I recorded a podcast today and it includes lots of marathon chat. Please hop over to my other blog if you’d like to listen. Link below…
Sunday 13 April 2014, 10:18am
I crossed the start line at 10:18am! This in itself felt like an achievement. The hard part about running a marathon is really the hours and hours of training in awful weather. So just being there, was a huge win. The atmosphere was amazing. From mile one, people were shouting my name and spurring me on (putting your name on your vest is a must!)
One of the most amusing things to happen during the first half mile (and I remember this from my race in 2007) is that lots of men and women rush off to the side of the road for a wee! It’s a combination of nerves and over-hydration. I had to do this last time – this time I am proud to say that I did not!
During the late stages of my training I’d decided to take a run/walk approach to the race – run a mile walk a minute (and repeat). This was mainly because I’d only trained up to 17 miles and I felt that I would maintain my energy better this way. However, my race strategy went out the window on the day! I felt really good for the first 3 miles. I was running at a good pace (11 minute miles ish) and my calf felt OK. I felt pretty good for the next 3 too, so I kept going. And the next 3! I think, in the end, I did about 10 miles without any walking breaks and even after 10 I only walked for a minute or so. I was running really strongly up until the half way mark averaging 11 – 11 1/2 minute miles. My half marathon time was 2:33:32 – I think this is a personal best for me!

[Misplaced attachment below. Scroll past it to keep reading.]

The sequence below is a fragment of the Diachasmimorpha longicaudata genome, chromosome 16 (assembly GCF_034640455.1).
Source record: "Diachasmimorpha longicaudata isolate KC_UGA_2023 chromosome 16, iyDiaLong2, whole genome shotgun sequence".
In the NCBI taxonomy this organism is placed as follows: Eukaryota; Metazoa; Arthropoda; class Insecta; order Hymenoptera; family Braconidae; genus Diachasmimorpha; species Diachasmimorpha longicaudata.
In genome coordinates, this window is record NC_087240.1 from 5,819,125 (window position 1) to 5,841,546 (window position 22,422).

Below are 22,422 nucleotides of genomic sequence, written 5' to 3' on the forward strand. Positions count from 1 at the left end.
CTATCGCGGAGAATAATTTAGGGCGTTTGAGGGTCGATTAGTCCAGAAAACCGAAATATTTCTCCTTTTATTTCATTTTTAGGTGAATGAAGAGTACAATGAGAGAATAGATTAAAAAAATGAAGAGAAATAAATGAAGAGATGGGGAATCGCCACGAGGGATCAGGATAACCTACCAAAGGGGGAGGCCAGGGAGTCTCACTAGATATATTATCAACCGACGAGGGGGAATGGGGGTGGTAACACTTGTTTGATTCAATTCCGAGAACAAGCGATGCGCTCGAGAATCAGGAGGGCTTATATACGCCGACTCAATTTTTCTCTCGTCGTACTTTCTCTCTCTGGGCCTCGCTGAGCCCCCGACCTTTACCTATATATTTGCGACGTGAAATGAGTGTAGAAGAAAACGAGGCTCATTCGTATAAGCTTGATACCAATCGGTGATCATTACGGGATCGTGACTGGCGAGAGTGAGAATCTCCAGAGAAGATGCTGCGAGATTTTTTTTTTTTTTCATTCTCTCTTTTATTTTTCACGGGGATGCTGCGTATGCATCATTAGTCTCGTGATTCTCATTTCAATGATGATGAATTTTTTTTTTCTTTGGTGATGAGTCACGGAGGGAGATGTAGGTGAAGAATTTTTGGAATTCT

Between miles one and 3 I became aware of a runner who was singing karaoke all the way round. This was great! All of the runners around him started singing along. There’s nothing to take the pressure off than a little karaoke on the run!
There was an Anthony Nolan cheer point at mile 4.8 (Charlton) and Kate and Simon where there, cheering me on. After that they headed to Tower Bridge which is around the half way point. Unfortunately they just missed me on Tower Bridge. Running over Tower Bridge was a highlight nevertheless – the atmosphere was incredible.
During the first half of the race I think I really nailed my hydration strategy. It was a hot day. I drank at every hydration station (there was one every mile from mile 3 to 25 and some of those were Lucozade – there were also 2 gel stops). I drank roughly a third to half of every bottle I picked up although some of the water ended up on my face, neck and hands. Without meaning to talk “toilet” again, I did not have the urge to wee during the entire race (other than through nerves during the first mile) so I took this as a good sign. I was slightly concerned with how much my fingers swelled up though. I did contemplate going to St John’s but actually I’d suffered with swollen fingers on long runs before so I decided to grin and bear it (as well as occasionally running with my hands in the air, which admittedly looked bizarre, but anything goes in a marathon!)